15. Adjustments; Dissolution or Liquidation; Merger or Change in Control .

(a) Adjustments . In the event that any dividend or other distribution (whether in the form of cash, Shares, other securities, or other property), recapitalization, stock split, reverse stock split, reorganization, merger, consolidation, split-up, spin-off, combination, repurchase, or exchange of Shares or other securities of the Company, or other change in the corporate structure of the Company affecting the Shares occurs, the Administrator, in order to prevent diminution or enlargement of the benefits or potential benefits intended to be made available under the Plan, will adjust the number and class of Shares that may be delivered under the Plan and/or the number, class, and price of Shares covered by each outstanding Award, and the numerical Share limits in Sections 3, 6, 7, 8, 9, and 10 of the Plan.

(b) Dissolution or Liquidation . In the event of the proposed dissolution or liquidation of the Company, the Administrator will notify each Participant as soon as practicable prior to the effective date of such proposed transaction. To the extent it has not been previously exercised, an Award will terminate immediately prior to the consummation of such proposed action.

(c) Change in Control . In the event of a merger of the Company with or into another corporation or other entity or a Change in Control, each outstanding Award will be treated as the Administrator determines, including, without limitation, that (i) Awards may be assumed, or substantially equivalent Awards will be substituted, by the acquiring or succeeding corporation (or an affiliate thereof) with appropriate adjustments as to the number and kind of shares and prices; (ii) upon written notice to a Participant, that the Participant’s Awards will terminate upon or immediately prior to the consummation of such merger or Change in Control; (iii) outstanding Awards will vest and become exercisable, realizable, or payable, or restrictions applicable to an Award will lapse, in whole or in part prior to or upon consummation of such merger or Change in Control, and, to the extent the Administrator determines, terminate upon or immediately prior to the effectiveness of such merger or Change in Control; (iv) (A) the termination of an Award in exchange for an amount of cash and/or property, if any, equal to the amount that would have been attained upon the exercise of such Award or realization of the Participant’s rights as of the date of the occurrence of the transaction (and, for the avoidance of doubt, if as of the date of the occurrence of the transaction the Administrator determines in good faith that no amount would have been attained upon the exercise of such Award or realization of the Participant’s rights, then such Award may be terminated by the Company without payment), or (B) the replacement of such Award with other rights or property selected by the Administrator in its sole discretion; or (v) any combination of the foregoing. In taking any of the actions permitted under this subsection 15(c), the Administrator will not be required to treat all Awards similarly in the transaction.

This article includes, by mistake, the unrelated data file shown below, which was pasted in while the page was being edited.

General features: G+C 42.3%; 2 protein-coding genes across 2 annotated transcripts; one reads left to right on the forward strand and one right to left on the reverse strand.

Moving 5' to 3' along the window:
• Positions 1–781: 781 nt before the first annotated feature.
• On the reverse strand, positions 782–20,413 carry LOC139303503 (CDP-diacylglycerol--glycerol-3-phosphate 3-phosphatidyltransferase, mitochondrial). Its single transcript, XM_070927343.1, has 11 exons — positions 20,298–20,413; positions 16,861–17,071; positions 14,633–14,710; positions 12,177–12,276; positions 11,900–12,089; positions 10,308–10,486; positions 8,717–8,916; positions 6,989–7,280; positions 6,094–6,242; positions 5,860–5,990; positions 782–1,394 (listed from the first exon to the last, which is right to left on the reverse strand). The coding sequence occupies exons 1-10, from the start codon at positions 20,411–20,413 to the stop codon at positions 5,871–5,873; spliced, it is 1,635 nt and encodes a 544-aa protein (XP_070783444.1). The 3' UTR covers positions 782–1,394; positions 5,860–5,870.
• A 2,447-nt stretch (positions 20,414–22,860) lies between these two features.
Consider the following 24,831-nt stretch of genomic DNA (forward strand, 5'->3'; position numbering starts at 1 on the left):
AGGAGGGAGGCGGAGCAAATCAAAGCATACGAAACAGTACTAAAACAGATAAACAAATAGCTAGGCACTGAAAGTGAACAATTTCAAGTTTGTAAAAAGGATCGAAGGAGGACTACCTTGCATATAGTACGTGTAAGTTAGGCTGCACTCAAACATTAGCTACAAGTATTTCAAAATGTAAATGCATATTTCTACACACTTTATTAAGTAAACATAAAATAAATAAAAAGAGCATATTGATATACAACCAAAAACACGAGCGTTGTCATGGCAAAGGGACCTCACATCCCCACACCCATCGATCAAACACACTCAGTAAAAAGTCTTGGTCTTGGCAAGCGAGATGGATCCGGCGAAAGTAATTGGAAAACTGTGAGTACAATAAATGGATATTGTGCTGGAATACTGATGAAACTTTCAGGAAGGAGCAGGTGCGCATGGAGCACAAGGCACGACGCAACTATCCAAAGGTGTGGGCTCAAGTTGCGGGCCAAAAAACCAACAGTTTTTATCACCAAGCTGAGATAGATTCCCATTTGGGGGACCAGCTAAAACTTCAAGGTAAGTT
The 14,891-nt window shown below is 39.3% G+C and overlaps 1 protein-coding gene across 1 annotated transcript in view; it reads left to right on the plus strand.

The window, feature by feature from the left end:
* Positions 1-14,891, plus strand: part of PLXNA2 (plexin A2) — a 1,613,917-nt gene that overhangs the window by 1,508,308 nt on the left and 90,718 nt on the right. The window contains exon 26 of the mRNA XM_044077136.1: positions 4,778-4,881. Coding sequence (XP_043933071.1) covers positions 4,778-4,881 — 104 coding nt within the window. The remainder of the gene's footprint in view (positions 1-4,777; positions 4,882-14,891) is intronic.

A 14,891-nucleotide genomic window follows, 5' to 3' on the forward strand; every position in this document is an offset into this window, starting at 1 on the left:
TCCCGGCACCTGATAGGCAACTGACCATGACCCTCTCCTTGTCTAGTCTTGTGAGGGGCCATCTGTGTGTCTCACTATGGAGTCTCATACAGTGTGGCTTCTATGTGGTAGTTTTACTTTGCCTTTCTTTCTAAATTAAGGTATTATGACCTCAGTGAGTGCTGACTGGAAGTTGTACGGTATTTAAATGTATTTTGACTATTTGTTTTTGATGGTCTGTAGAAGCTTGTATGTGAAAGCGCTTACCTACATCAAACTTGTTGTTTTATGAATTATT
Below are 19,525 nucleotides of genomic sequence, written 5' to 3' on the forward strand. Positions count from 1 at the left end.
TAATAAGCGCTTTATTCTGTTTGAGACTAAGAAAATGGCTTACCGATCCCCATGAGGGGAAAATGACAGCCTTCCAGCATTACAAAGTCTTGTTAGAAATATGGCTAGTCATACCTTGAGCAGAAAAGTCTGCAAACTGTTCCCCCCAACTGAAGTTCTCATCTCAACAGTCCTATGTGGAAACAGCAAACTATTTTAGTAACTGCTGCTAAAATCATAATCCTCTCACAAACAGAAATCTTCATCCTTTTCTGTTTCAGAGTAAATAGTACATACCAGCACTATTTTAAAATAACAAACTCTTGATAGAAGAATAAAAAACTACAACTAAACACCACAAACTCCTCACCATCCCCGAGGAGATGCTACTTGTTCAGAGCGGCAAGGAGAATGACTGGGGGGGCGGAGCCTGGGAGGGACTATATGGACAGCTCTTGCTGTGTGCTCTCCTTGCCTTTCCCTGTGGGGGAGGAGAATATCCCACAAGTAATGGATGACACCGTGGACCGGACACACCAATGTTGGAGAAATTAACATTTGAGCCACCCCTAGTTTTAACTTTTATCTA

In the event that the successor corporation does not assume or substitute for the Award, the Participant will fully vest in and have the right to exercise all of his or her outstanding Options and Stock Appreciation Rights, including Shares as to which such Awards would not otherwise be vested or exercisable, all restrictions on Restricted Stock and Restricted Stock Units will lapse, and, with respect to Awards with performance-based vesting, all performance goals or other vesting criteria will be deemed achieved at one hundred percent (100%) of target levels and all other terms and conditions met. In addition, if an Option or Stock Appreciation Right is not assumed or substituted in the event of a Change in Control, the Administrator will notify the Participant in writing or electronically that the Option or Stock Appreciation Right will be exercisable for a period of time determined by the Administrator in its sole discretion, and the Option or Stock Appreciation Right will terminate upon the expiration of such period.